"The weirdest form of dissipation I ever heard," said Mr. Crockett, holding up Dick's account for the year. "Sixteen thousand for education, all itemized, including railroad fares, porters' tips, and shot-gun cartridges for his teachers."

"He passed the examinations just the same," quoth Mr. Slocum.

"And in a year," growled Mr. Davidson. "My daughter's boy entered Belmont at the same time, and, if he's lucky, it will be two years yet before he enters the university."

"Well, all I've got to say," proclaimed Mr. Crockett, "is that from now on what that boy says in the matter of spending his money goes."

"And now I'll have a snap," Dick told his guardians. "Here I am, neck and neck again, and years ahead of them in knowledge of the world. Why, I know things, good and bad, big and little, about men and women and life that sometimes I almost doubt myself that they're true. But I know them.

"From now on, I'm not going to rush. I've caught up, and I'm going through regular. All I have to do is to keep the speed of the classes, and I'll be graduated when I'm twenty-one. From now on I'll need less money for education--no more coaches, you know--and more money for a good time."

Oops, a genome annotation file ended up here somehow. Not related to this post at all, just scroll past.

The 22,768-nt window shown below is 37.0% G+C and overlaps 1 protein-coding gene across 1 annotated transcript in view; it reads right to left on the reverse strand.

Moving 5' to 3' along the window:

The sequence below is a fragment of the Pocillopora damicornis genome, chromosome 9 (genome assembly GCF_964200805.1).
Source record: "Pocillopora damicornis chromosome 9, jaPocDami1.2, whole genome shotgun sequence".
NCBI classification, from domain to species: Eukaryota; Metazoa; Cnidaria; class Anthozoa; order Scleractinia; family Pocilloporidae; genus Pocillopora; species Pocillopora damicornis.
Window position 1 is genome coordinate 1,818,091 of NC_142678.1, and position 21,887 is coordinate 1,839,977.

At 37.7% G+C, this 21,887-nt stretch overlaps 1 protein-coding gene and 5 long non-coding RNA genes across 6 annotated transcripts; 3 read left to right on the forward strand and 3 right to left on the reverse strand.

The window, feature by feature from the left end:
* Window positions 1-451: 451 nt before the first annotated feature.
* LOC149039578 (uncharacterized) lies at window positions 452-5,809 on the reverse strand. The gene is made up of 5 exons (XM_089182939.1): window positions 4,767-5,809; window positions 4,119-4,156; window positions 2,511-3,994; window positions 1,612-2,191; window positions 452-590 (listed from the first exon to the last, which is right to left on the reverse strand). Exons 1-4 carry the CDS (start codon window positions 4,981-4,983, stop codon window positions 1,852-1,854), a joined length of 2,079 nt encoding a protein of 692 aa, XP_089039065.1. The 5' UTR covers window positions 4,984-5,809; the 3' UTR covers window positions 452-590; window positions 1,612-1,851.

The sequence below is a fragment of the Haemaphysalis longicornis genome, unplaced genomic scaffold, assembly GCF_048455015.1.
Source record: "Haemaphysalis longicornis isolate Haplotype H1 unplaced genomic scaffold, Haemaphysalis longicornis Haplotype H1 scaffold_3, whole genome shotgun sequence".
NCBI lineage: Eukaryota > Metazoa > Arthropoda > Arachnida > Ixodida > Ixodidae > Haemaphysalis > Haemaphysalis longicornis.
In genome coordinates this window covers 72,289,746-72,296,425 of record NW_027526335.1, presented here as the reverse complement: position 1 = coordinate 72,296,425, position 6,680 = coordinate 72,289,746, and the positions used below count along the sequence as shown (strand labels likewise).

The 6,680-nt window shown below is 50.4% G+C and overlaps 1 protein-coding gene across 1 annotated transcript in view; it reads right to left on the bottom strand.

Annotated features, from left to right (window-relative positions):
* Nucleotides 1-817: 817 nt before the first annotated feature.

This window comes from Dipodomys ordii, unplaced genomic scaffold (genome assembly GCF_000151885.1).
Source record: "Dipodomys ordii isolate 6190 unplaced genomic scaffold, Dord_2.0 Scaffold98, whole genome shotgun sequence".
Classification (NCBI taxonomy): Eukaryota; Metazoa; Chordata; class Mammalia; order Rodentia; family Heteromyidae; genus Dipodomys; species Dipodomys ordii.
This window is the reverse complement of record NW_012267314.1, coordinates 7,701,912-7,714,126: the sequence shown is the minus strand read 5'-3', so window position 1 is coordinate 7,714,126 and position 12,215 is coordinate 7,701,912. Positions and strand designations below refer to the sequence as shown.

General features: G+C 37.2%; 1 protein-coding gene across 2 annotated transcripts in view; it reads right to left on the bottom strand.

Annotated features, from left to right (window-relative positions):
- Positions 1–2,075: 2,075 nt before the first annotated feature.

Mr. Davidson was suspicious.

"What do you mean by a good time?"

"Oh, I'm going in for the frats, for football, hold my own, you know-- and I'm interested in gasoline engines. I'm going to build the first ocean-going gasoline yacht in the world--"

"You'll blow yourself up," Mr. Crockett demurred. "It's a fool notion all these cranks are rushing into over gasoline."

"I'll make myself safe," Dick answered, "and that means experimenting, and it means money, so keep me a good drawing account--same old way-- all four of us can draw."

CHAPTER VI

Dick Forrest proved himself no prodigy at the university, save that he cut more lectures the first year than any other student. The reason